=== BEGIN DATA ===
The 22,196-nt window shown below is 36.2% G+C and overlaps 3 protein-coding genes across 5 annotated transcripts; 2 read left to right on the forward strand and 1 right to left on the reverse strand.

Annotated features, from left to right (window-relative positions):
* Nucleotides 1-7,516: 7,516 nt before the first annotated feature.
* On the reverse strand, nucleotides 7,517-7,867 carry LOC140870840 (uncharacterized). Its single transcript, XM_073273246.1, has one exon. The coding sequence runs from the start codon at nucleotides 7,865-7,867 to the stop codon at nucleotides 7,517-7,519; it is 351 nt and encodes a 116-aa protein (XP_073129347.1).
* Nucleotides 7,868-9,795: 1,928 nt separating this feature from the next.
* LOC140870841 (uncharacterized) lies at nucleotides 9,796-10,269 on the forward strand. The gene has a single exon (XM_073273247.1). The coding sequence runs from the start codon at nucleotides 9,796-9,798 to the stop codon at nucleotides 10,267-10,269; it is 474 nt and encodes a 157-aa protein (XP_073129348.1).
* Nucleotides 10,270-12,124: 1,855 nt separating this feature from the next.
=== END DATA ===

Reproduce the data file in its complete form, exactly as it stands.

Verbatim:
The 22,196-nt window shown below is 36.2% G+C and overlaps 3 protein-coding genes across 5 annotated transcripts; 2 read left to right on the forward strand and 1 right to left on the reverse strand.

Annotated features, from left to right (window-relative positions):
* Nucleotides 1-7,516: 7,516 nt before the first annotated feature.
* On the reverse strand, nucleotides 7,517-7,867 carry LOC140870840 (uncharacterized). Its single transcript, XM_073273246.1, has one exon. The coding sequence runs from the start codon at nucleotides 7,865-7,867 to the stop codon at nucleotides 7,517-7,519; it is 351 nt and encodes a 116-aa protein (XP_073129347.1).
* Nucleotides 7,868-9,795: 1,928 nt separating this feature from the next.
* LOC140870841 (uncharacterized) lies at nucleotides 9,796-10,269 on the forward strand. The gene has a single exon (XM_073273247.1). The coding sequence runs from the start codon at nucleotides 9,796-9,798 to the stop codon at nucleotides 10,267-10,269; it is 474 nt and encodes a 157-aa protein (XP_073129348.1).
* Nucleotides 10,270-12,124: 1,855 nt separating this feature from the next.